Germany's rejection of Greece's request for more funds has tempered optimism that a deal could be amicably reached before a looming Friday deadline. It only took two hours for Berlin to rebuff Athens' proposal.
Greece's efforts to hash out a deal with its European creditors while loosening unpopular economic reforms took a hard blow Thursday as Germany flatly rejected a formal request for a six-month loan extension that Athens filed hours earlier.
The formal submission was viewed as a positive sign by European leaders, including European Commission President Jean-Claude Juncker, who said it could "pave the way for a reasonable compromise."
But two hours after Greek Finance Minister Yanis Varoufakis filed the request with his Dutch counterpart, Jeroen Dijsselbloem, the president of the Eurogroup, that optimism was dampened as Athens and Berlin began aiming a series of less-than-diplomatic jabs at one another.
"The letter from Athens is not a substantive proposal for a solution," German Finance Ministry spokesman Martin Jäger said. "In truth it aims at bridge financing, without meeting the requirements of the program. The letter does not meet the criteria agreed upon in the Eurogroup on Monday."
One German official tasked with evaluating Varoufakis' letter, quoted by the news agency dpa, called the Greek proposal a "Trojan horse" intended to thwart the existing bailout program.
Greek Prime Minister Alexis Tsipras shot back: "Tomorrow's Eurogroup has just two choices: To accept or reject the Greek request. We will now discover who wants to find a solution, and who does not."
Those comments followed what was widely regarded as Athens extending an olive branch to Brussels.
In his letter to Dijsselbloem, Varoufakis signalled that the new leftist government was ready to abandon many of its previous demands in order to stave off possible bankruptcy and an exit from the 19-nation currency union.
In the document, obtained by the Reuters news agency, Varoufakis committed to maintaining fiscal balance, pledged immediate action to fight tax evasion and corruption and promised steps to kick-start economic growth.
He also vowed the Greek government would meet its obligations to its international creditors and said Athens would recognize the existing bailout program as the legally binding framework. Varoufakis assured Brussels that Greece would refrain from "unilateral action that would undermine the fiscal targets, economic recovery and financial stability" of the country.
In an obvious concession, Varoufakis wrote that the government would accept the extension being monitored by the European Commission, the European Central Bank and the International Monetary Fund - a trio so unpopular on the streets of Athens that it had to ditch its "Troika" name earlier this month.
But he did not budge on two of Tsipras' key campaign promises, which helped sweep the radical left Syriza party to power last month.
First, the Greek proposal stopped short of committing to a surplus on the country's primary budget - the balance before interest payments on debt - of 3 percent of output this year.
The Syriza-led government campaigned on a pledge to only deliver a surplus of 1.5 percent annually, arguing that further spending cuts would stifle economic growth.
Second, and perhaps most critically, Varoufakis only requested an extension of the Master Financial Assistance Facility Agreement - the contract governing its loan payments from the European Financial Support Mechanism (EFSF) - and not the full 240 euro-billion ($273-billion) bailout package.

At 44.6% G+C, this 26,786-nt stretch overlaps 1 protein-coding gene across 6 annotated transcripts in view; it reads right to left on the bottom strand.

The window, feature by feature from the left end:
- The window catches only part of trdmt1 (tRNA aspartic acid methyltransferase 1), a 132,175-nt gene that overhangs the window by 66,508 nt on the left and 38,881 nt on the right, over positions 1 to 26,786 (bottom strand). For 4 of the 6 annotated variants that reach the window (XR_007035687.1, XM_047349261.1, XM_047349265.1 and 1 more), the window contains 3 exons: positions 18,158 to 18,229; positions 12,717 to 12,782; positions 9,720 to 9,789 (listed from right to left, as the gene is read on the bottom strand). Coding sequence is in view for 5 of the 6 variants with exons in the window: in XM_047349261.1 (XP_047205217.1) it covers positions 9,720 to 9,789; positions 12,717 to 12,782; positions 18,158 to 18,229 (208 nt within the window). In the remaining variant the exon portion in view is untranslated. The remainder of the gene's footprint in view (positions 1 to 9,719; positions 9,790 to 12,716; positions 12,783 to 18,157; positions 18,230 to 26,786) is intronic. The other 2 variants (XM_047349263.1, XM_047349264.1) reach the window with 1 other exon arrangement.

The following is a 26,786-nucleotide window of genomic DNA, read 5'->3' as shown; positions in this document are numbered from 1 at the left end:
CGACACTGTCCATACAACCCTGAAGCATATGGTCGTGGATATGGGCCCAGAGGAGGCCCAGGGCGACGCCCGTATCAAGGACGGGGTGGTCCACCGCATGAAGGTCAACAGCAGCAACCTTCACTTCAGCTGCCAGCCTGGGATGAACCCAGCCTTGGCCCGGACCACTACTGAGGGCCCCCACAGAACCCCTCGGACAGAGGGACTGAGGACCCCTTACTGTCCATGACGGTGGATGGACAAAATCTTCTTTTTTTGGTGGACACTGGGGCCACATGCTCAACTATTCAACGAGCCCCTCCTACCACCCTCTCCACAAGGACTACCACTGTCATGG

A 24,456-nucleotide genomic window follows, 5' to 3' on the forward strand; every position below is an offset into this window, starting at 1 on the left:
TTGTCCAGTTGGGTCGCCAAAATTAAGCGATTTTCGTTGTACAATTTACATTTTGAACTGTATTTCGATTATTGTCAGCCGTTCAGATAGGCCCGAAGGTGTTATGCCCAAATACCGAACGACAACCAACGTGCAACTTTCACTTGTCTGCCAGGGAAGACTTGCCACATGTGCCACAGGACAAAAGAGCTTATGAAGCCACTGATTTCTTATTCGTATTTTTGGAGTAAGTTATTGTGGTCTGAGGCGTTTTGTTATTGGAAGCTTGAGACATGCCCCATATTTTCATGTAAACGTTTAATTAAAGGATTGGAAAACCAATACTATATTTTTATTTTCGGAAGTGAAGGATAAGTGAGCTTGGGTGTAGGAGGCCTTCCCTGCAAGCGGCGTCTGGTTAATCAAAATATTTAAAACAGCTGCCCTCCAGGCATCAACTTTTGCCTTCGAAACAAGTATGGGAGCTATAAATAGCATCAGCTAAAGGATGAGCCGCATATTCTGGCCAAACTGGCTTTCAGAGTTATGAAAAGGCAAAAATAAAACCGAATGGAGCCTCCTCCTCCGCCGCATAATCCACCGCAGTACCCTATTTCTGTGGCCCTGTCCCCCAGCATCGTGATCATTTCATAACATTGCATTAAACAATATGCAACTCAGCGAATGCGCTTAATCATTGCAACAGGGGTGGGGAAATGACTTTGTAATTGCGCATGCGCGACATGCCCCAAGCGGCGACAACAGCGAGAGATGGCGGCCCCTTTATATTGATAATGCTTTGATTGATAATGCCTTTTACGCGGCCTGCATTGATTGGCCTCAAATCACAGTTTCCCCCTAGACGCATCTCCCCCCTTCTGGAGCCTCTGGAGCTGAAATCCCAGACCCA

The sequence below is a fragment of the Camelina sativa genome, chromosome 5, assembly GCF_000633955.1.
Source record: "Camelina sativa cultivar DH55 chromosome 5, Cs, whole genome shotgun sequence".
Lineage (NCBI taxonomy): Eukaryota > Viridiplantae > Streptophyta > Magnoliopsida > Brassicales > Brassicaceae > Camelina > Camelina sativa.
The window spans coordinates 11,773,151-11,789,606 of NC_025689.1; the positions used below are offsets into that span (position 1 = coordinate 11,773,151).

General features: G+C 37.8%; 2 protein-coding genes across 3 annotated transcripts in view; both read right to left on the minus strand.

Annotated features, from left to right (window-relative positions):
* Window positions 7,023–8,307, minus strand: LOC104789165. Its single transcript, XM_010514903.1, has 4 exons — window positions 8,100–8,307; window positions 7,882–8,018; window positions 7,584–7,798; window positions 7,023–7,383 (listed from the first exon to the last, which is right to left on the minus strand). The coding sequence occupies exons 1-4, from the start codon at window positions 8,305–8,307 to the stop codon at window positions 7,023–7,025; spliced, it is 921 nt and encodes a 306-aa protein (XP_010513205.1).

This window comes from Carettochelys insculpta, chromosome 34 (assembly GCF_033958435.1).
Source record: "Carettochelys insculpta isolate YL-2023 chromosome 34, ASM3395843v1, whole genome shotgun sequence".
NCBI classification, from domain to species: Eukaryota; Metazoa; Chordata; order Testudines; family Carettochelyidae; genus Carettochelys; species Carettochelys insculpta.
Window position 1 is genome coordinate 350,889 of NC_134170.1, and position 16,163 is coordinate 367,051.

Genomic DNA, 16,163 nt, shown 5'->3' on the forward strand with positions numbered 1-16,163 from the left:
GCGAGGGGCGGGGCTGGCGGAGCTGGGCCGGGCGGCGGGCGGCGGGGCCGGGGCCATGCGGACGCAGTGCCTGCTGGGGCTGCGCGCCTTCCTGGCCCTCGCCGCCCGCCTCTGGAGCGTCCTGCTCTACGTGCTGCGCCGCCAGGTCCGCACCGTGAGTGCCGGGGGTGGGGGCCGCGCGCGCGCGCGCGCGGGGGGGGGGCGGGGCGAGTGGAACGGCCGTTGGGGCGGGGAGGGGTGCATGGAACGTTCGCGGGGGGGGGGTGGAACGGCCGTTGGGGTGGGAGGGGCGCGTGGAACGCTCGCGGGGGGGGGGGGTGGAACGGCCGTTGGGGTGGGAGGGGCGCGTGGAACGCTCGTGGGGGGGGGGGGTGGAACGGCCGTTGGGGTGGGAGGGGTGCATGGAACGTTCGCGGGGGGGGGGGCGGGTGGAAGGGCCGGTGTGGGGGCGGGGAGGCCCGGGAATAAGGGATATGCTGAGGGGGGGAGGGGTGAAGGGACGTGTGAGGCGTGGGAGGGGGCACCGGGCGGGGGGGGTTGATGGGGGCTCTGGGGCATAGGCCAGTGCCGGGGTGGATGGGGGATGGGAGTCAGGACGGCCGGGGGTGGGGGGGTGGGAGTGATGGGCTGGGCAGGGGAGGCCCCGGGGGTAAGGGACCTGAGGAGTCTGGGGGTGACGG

Germany has repeatedly refused to accept such a move, saying it would allow Athens to sidestep its fiscal consolidation obligations that are part of the original 2010 agreement. The country's unbudging finance minister, Wolfgang Schäuble, has also accused Tsipras of pandering to voters back home.
Clash of personalities
But there was also speculation that Thursday's showdown came down to a clash of personalities, with the euro's fiscal hawk Schäuble fed up with his Greek counterpart Yanis Varoufakis' negotiating style.
"There is a real problem of personalities and I understand that. Schäuble is outraged by comments made by Varoufakis," a top European Union official told Agence France-Presse.
Unless the two sides reach a compromise, Greece's current bailout program will expire on Feb. 28.
An extension is crucial for Greece to avoid defaulting on its debts and possibly being forced out of the eurozone.
"Completely in control"
A government source in Athens reportedly said Greece only has cash reserves to last it through the end of March. The cash shortage has raised fears of market panic and worsened a run on the banks.
On Thursday, Greece's central bank chief, Yannis Stournaras, took pre-emptive steps, insisting that the country's banks do not face a liquidity shortage.
"There is absolutely no problem," he said. "We are completely in control."
Glimmers of hope
As negotiations in Brussels enter the 11th hour, there were renewed glimmers of hope as European leaders appeared to rally around a resolve to de-escalate the tension between Athens and Berlin and reach a deal.
French Prime Minister Manuel Valls said he believed Greece's concessions showed that a compromise was within reach.
"I take the recent declarations and decisions of the Greek prime minister, in his letter to Europe, as a very encouraging sign that a solution is possible and very quickly," Valls said in a speech to the French parliament. He added that he would keep pushing for Greece "to keep its place in Europe which welcomed it when it left dictatorship."
Tsipras struck a similarly conciliatory tone later in the day.
German Vice Chancellor Sigmar Gabriel echoed those sentiments, saying the loan extension request should be seen as "a starting point for negotiations."
"We must all stop issuing ultimatums," Gabriel said.